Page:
First, most of the viruses in the West do not seem to have arisen from China. The authors identified Type B as the main virus type found in Mainland China, with that Type mostly confined to Mainland China, and Types A and C predominant outside China – including U.S., Europe and Australia.
Two reasons given for why Type B variants (“China’s virus,” if you must) did not expand much beyond Mainland China: one being “complex founder scenario” and second, “the ancestral Wuhan B-type virus is immunologically or environmentally adapted to a large section of the East Asian population, and may need to mutate to overcome resistance outside East Asia.”
Since I have yet to see any reputable studies that shows any strains of the coronavirus having any affinity to or dislike of any ethnicity of people, let’s focus on “complex founder scenario” and “environment” resistance.
The authors have noted many perplexities in the study. But if we consider the possibility that coronavirus did not originate in Wuhan, those perplexities all go away. More specifically, let’s presume a scenario where the virus was already circulating under the radar in the West and was carried to Wuhan in December or some time before, where it then spread locally within China.
Consider the fact that the authors had noted that Type B variants outside China did not show the “one-month” variations that would have been expected were Type B variants and descents to have traveled out of China to infect the rest of the world.
But if Type B variants – including Type C “descendants” – were already communally established and transmitted outside China, then this paradox easily goes away.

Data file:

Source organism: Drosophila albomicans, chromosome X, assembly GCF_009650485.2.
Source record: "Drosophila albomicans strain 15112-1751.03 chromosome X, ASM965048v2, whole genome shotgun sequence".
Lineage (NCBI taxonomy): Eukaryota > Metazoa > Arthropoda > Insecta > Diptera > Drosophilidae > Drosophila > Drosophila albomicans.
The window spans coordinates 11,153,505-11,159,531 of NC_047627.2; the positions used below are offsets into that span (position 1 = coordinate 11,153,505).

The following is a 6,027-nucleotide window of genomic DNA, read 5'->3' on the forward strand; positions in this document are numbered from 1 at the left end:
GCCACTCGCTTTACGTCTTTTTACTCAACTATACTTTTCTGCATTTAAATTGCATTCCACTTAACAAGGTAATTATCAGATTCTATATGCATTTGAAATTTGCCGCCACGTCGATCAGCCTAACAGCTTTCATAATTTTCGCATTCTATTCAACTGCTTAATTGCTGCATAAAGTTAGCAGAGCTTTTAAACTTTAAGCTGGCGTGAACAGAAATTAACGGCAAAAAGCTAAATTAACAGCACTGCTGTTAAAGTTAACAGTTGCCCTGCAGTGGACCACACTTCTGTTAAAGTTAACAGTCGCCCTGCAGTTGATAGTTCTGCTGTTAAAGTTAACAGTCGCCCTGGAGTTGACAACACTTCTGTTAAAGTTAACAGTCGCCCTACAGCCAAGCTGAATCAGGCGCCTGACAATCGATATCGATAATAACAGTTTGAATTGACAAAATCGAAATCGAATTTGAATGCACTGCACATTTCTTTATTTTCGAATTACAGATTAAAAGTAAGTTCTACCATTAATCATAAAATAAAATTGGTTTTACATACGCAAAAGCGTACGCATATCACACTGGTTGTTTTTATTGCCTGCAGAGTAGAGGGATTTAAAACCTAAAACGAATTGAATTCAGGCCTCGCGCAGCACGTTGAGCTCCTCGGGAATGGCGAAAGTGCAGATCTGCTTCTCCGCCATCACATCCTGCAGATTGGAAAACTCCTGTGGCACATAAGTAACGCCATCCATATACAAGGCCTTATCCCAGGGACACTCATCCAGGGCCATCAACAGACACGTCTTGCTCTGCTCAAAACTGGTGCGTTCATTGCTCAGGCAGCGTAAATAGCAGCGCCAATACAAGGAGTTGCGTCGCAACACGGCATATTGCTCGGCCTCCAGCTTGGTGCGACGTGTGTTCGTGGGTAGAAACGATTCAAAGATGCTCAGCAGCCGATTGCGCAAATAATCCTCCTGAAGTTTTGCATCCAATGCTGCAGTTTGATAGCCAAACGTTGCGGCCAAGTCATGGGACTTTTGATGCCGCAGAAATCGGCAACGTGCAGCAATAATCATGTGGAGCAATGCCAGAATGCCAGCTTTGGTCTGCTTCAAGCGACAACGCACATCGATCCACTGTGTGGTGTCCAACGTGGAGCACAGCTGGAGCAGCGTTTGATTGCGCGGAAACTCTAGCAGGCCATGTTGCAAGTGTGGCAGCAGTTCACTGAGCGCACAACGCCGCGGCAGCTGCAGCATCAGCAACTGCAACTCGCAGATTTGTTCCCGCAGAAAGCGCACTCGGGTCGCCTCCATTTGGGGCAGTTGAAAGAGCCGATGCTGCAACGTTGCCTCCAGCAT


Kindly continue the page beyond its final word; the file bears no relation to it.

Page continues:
Assuming the virus to have been brought to Wuhan instead of originating in Wuhan would also constitute a “complex founding scenario” that the author hypothesized could solve the riddle.
This assumption also provides an explanation for the “environmental resistance” the author hypothesized. If the virus arrived in Wuhan with the Chinese authorities quickly closing down the city soon afterwards, the virus would not have had chance to spread to the rest of the world. The Chinese government’s shutting down of Wuhan in January could easily form the “environmental resistance” the authors hypothesized for the Type B virus.
Finally, it is important to note that in this study, of the 160 samples, most are from patients in China, only a few from outside Asia. In this study, the authors had tentatively labelled Type C as a descendant of Type B found in China. But while Type B is found mostly in Wuhan, it has also been found in significant numbers outside China. As more data from outside China comes live (one hopes soon), the same methodology will probably reveal that the predecessor to Type B and Type C arose outside, not inside, China. Type A and Type C thus all arose outside China and independently of China.
While the current study is China-centric (most data are from China), it already has established that the virus did not arise in Wuhan. The authors noted importantly in the data supplement section, “the oldest isolate from 24 December 2019 (brown node, week 0) lies diagonally opposite to the bat virus outgroup root.”
As we get more data, studies such as this will shed a lot of light on the origins of the coronavirus. It is really too bad, such a shame that the U.S. and Europe has missed such critical times testing and tracking the viral flow. It is worth noting that U.S. officials are blaming China for the virus. But even with limited data, the authors have been able draw some preliminary conclusions regarding the geographic origins of the virus.
The title of the PNAS article is
Authors: Peter Forster , Institute of Forensic Genetics, Münster, Germany, Lucy Forster, McDonald Institute for Archaeological Research, University of Cambridge, Colin Renfrew, Fluxus Technology Limited, Colchester, UK, and Michael Forster, Institute of Clinical Molecular Biology, Christian-Albrecht University of Kiel, Germany